26 November 2016 – 26 February 2017
The FOMC has consistently overestimated future Fed Funds Rate (FFR) hikes. For a body that prides itself on super-scientific research methods and has teams of economists (self-described) and statisticians, it’s interesting that they can’t even predict their own behaviour.
The graph is comical.
These errors can be either unintentional or intentional.If unintentional, they are super-optimistic that just a few more months of a near-zero FFR will stimulate spending and employment figures enough to justify the future FFR increases. Also, this would mean that their models are junk. If intentional, they are just trying to project optimism, ever-reliant on the announcement effect. The announcement effect, however, can fade like in the story of the boy who cried wolf.
… My interpretation of these errors is [that if] unintentional, they represent economic ignorance; if intentional, they are an admission that they are powerless to bring about the economic recovery they have wanted to put in their trophy case for almost ten years now. Either way, in the fable, the villagers stopped believing the lying little boy one day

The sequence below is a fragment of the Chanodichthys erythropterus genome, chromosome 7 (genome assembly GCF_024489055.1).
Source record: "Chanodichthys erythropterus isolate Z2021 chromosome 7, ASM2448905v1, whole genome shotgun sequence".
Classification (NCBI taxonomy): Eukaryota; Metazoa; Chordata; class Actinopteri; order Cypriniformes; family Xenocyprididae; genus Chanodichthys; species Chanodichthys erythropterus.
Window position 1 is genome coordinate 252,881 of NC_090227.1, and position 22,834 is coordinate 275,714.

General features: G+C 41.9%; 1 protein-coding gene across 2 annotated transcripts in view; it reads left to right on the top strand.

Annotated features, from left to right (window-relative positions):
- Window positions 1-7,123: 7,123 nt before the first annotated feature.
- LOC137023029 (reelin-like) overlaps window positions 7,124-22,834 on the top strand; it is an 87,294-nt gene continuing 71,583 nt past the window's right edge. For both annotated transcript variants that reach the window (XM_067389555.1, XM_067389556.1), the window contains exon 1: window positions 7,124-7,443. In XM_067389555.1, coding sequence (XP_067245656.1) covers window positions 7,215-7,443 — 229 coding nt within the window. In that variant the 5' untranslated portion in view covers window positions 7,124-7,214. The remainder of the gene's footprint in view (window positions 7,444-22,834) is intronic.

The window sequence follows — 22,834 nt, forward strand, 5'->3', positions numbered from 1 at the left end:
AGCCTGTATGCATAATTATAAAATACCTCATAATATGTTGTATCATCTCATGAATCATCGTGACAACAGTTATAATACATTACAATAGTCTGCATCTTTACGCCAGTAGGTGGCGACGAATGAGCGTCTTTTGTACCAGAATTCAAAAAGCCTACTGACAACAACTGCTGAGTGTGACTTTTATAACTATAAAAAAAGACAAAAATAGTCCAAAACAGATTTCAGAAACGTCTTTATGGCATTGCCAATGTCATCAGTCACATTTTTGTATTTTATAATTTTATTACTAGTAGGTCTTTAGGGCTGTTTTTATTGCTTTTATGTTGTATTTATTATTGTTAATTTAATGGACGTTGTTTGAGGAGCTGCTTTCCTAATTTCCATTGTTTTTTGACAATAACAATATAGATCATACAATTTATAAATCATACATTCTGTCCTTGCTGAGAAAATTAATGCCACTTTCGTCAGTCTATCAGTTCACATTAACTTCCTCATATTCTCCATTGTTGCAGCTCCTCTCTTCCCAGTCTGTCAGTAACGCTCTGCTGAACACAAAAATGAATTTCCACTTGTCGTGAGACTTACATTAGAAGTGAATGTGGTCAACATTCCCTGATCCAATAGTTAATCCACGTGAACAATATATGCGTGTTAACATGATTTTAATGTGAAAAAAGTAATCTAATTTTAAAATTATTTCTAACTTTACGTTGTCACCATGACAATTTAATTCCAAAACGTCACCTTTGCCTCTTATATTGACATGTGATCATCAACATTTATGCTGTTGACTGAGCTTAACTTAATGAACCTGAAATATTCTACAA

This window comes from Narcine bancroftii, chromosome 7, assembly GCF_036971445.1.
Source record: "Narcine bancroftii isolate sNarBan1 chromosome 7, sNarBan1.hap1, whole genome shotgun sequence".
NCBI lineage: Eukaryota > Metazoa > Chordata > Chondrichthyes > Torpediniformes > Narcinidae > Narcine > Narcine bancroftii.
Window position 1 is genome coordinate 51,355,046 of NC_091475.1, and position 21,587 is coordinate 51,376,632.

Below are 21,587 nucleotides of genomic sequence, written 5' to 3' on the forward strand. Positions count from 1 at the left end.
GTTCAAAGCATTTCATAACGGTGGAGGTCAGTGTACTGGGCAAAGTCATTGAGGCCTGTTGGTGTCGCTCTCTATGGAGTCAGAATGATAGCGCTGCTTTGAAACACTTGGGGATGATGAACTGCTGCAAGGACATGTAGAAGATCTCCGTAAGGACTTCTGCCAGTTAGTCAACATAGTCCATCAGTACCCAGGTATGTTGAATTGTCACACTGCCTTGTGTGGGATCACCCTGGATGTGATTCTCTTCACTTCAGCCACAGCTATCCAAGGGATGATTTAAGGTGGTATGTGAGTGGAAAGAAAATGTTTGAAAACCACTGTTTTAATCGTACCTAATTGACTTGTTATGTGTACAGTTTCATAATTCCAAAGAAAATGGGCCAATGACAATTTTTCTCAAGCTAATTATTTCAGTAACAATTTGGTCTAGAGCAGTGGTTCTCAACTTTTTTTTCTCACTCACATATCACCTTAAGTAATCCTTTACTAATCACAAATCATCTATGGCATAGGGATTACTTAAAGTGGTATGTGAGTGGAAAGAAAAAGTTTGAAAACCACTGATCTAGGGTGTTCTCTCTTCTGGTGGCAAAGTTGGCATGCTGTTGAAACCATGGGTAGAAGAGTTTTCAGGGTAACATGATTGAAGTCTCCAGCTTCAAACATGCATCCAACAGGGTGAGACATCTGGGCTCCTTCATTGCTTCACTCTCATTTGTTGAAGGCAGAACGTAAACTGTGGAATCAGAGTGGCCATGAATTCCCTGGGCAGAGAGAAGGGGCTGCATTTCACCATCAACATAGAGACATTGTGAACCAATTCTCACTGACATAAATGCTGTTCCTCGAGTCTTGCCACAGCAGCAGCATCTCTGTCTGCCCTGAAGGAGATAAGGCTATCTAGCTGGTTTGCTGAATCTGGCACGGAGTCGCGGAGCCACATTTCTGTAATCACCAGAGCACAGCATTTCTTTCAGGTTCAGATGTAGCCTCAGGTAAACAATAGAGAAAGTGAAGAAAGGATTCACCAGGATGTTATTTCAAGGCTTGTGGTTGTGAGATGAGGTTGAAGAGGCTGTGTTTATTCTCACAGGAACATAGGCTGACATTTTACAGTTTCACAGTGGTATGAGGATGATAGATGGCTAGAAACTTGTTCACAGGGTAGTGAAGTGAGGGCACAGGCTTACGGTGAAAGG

The Fed Who Cried Growth (10 October 2016)
John Maynard Keynes as an Investor-Speculator:
A More Balanced Assessment
John Maynard Keynes (1st Baron Keynes of Tilton, 1883-1946) is usually remembered as the author of The General Theory of Employment, Interest and Money (1936) and the father of “Keynesian economics.” He was probably the most famous and influential – and certainly the most destructive – economist of the 20th century. Only infrequently, in contrast, has he been recalled as a speculator who lost heavily, learnt hard lessons and became an investor. One of today’s most prominent Keynesians, Paul Krugman, apparently didn’t know until John Wasik (the author of Keynes’s Way to Wealth, McGraw-Hill, 2014) informed him that Keynes managed several investment vehicles – one of which he ran into the ground.
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